William Fitzsimmons, Lions

Hilary Saunders

By Hilary Saunders

on 02.18.14 in Reviews


William Fitzsimmons

William Fitzsimmons switched careers from therapist to musician, and his work has always had a healing quality to it. The bald, bearded bard has conquered network television show soundtracks with his emotional acoustic folk and his sixth LP Lions doesn’t stray too far from its predecessors.

Beautifully soothing, if a bit predictable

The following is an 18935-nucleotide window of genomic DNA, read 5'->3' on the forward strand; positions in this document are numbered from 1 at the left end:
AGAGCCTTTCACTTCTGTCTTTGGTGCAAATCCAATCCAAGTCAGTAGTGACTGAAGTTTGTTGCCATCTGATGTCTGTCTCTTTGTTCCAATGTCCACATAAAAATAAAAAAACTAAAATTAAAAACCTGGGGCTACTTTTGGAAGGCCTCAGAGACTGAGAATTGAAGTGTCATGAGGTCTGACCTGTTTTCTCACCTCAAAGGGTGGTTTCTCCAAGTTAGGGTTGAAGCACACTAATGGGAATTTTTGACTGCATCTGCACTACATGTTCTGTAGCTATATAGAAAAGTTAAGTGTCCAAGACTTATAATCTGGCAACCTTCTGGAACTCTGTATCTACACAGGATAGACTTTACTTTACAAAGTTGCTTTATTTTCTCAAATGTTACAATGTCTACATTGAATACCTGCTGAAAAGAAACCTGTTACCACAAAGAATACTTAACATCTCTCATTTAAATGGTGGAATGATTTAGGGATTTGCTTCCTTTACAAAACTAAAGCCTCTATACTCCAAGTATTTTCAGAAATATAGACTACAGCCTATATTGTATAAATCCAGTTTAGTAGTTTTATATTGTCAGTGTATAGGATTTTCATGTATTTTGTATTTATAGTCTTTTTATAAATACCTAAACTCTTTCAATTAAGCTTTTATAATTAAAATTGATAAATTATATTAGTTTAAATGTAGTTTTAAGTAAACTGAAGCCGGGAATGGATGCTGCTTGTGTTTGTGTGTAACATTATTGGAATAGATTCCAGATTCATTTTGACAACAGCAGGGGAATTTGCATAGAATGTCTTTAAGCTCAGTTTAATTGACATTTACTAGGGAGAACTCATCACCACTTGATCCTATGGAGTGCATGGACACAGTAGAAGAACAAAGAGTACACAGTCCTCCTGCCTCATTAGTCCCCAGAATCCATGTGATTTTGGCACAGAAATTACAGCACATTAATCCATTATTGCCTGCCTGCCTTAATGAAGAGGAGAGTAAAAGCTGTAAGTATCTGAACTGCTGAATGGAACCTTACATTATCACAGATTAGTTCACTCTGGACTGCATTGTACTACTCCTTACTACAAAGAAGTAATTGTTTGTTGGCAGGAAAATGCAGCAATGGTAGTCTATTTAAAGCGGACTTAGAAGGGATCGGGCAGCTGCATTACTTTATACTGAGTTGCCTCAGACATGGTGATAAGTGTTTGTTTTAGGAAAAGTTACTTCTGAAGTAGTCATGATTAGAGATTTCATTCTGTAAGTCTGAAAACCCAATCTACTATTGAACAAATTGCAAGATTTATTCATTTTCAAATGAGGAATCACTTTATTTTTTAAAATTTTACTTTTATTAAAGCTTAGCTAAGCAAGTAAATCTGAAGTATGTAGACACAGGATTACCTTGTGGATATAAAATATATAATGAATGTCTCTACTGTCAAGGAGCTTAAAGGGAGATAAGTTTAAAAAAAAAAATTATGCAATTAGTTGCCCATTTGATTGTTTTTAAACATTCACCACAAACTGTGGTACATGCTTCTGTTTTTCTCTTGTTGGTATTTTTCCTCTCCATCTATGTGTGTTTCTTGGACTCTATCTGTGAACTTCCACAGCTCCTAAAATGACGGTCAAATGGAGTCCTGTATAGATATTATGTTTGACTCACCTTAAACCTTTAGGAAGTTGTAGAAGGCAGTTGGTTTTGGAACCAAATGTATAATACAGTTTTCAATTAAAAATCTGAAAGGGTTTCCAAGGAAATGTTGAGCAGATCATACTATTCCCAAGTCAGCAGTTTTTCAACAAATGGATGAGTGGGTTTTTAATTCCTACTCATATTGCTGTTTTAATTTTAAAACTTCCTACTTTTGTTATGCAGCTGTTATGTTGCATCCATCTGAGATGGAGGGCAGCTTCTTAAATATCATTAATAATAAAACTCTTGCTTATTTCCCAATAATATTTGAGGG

Lions is said to trace troubles Fitzsimmons has faced in the years since 2011′s Gold in the Shadow, but that abstraction isn’t fully clarified throughout the new record. For the most part, Lions sounds melodically stagnant and one-dimensional. “Took” sounds recorded in his bedroom, with multiple guitar tracks layered on top of one another, a delay-pedaled electric guitar line ricocheting between clean quarter note strums and acoustic fingerpicking. The lyrics tell of someone saving Fitzsimmons from some ambiguous punishment, and the complicated emotional responses it elicited, but he never gets more specific. “Centralia” opens with a heavily distorted electric guitar riff that quickly recedes, while Fitzsimmons whispers sweet poetry — vague conflicts of running and falling. It’s all beautifully soothing, if a bit predictable.